The government is injecting several trillion dollars into the mortgage, insurance and investment industries, and will likely pony up an addition $25 billion to keep the automobile business afloat. Couldn’t it scrounge up a measly billion or two to prevent the media from completely flat-lining?
Granted, the communications business doesn’t comprise as many jobs as the GM/Ford/Chrysler black hole, but it’s as important to the economies of New York and other places as the car business is to Detroit. It’s also of singular importance to a democracy, as the Founding Fathers acknowledged by citing the press in the Constitution.
This wouldn’t have to be a giveaway. Rather, the money could be used to help media complete the agonizing transformation from paper to digital, from Gutenberg to Gates? Having been on the forefront of that changeover, I know how difficult it is to come up with a new business model that makes sense. Government support would buy the trade some time to figure it out.
I’m hoping that, at the very least, Barack Obama’s obvious appreciation for F.D.R.’s job-creation methods might lead him to one of the New Deal’s most intriguing programs, the Federal Writers’ Project. In forming that wrinkle to the Works Projects Administration, the federal government kept writers from starving, using them for what amounted to busy work until the economy could revive. Among the soon-to-be-luminaries who took part were talents like John Steinbeck, Conrad Aiken and Richard Wright. They drafted travel guides that are still used by those of us who value the telling as much as the content of sightseeing directories.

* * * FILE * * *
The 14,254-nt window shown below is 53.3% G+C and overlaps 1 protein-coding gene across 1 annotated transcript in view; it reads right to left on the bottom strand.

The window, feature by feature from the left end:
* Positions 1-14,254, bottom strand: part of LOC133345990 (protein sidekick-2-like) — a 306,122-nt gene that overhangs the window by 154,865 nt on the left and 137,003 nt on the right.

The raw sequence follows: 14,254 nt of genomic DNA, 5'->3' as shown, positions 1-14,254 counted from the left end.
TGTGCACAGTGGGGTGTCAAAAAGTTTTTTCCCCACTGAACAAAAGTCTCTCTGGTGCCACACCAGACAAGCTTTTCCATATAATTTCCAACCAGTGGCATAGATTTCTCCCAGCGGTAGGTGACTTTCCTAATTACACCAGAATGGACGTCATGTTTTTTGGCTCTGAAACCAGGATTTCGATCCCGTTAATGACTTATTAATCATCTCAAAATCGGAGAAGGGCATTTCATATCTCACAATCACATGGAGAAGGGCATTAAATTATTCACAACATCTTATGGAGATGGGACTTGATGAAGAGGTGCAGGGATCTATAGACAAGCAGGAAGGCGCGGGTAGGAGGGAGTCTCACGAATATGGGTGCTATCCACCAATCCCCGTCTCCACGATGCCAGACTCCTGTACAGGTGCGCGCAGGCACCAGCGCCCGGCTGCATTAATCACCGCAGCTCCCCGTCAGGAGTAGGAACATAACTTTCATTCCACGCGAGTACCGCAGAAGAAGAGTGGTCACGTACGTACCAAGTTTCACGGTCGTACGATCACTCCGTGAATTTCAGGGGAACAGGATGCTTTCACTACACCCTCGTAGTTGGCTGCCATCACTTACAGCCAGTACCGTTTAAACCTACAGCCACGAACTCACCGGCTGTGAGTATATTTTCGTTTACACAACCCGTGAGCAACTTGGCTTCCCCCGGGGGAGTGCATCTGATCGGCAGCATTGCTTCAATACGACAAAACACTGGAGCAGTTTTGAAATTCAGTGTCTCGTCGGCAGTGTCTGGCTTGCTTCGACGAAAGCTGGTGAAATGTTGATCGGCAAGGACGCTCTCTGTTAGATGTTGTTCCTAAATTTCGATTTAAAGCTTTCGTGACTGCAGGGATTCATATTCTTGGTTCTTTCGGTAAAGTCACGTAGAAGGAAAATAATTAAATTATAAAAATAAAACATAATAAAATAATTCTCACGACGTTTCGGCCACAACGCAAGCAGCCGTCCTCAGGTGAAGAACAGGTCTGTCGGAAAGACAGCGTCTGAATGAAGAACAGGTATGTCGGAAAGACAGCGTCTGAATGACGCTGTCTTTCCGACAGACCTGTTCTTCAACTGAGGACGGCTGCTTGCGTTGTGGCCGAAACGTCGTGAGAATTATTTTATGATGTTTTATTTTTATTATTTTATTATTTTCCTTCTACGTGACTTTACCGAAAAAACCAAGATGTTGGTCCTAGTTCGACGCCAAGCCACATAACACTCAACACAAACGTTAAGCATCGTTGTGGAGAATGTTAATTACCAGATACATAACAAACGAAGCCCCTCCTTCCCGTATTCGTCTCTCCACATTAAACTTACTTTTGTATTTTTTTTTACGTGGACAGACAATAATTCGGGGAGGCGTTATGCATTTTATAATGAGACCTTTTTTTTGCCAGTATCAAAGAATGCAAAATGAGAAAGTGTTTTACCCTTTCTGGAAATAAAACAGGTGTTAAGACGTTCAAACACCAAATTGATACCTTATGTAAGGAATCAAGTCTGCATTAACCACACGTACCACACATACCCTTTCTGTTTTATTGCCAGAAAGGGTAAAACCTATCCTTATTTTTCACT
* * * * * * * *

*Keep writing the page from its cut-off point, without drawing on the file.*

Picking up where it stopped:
The feds should consider a program where it’d subsidize the salaries journalists and thereby help newspapers and magazines make the transition to a digital era where advertising is an anachronism. How many of us, for instance, have been trained to conceptualize and execute webinars, meetings, conferences or any other direct interaction with an audience? And yet, until recently, that was the major area of growth for many print media.
The same holds true for new vistas of journalism, like message groups, moderated chats and blogging to a specific audience. Those are the future for our business. And a few dollars from the government might help to usher it in.
So, where do I sign?